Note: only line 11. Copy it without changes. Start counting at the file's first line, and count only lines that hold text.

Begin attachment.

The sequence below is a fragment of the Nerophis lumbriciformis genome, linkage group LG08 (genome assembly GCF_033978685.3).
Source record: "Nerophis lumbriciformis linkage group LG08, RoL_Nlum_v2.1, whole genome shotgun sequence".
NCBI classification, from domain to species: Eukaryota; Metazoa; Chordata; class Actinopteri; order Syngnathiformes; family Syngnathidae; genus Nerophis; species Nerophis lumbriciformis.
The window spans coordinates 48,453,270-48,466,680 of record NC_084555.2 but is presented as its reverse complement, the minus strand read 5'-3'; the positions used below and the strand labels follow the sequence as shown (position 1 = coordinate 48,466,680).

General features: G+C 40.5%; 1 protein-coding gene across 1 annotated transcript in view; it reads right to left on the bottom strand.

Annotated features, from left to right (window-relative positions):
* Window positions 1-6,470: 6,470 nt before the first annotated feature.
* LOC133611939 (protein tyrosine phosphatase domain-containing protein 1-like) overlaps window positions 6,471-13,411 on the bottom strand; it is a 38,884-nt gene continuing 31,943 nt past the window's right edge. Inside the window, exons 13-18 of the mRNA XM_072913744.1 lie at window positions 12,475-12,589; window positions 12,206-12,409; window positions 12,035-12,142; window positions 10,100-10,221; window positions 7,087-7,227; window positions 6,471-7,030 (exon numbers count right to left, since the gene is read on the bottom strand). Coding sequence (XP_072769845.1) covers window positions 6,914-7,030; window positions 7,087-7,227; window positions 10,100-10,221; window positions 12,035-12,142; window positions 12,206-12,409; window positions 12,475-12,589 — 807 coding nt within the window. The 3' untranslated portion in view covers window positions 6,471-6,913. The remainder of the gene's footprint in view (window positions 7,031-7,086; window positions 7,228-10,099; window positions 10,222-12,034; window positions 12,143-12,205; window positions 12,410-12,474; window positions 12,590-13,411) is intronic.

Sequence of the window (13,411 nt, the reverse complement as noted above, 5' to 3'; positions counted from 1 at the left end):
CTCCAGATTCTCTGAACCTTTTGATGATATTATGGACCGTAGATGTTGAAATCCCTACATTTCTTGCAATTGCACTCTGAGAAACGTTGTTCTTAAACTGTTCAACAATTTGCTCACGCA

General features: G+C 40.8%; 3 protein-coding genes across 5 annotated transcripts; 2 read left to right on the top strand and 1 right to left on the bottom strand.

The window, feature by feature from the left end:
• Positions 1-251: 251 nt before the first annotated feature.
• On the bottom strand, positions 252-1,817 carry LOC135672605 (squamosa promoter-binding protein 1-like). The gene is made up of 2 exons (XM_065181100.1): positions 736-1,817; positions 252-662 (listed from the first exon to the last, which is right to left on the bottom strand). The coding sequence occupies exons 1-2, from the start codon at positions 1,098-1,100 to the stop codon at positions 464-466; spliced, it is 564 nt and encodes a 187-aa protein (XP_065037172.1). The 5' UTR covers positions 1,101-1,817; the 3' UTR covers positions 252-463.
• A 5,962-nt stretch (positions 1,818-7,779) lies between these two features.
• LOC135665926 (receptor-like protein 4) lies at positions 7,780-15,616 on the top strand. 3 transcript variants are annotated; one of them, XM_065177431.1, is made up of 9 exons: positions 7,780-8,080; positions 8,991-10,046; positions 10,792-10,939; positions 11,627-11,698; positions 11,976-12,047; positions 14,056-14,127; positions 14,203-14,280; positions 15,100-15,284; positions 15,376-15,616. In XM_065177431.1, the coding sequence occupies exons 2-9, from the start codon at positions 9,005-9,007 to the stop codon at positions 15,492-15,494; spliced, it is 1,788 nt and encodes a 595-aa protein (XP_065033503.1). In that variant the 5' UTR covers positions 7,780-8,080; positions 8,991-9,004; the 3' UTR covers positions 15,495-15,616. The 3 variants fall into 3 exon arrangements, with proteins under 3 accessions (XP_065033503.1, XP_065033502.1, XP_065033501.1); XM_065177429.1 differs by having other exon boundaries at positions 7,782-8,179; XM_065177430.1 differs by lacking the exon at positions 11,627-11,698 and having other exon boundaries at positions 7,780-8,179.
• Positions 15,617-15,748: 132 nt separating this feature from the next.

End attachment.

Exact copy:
General features: G+C 40.8%; 3 protein-coding genes across 5 annotated transcripts; 2 read left to right on the top strand and 1 right to left on the bottom strand.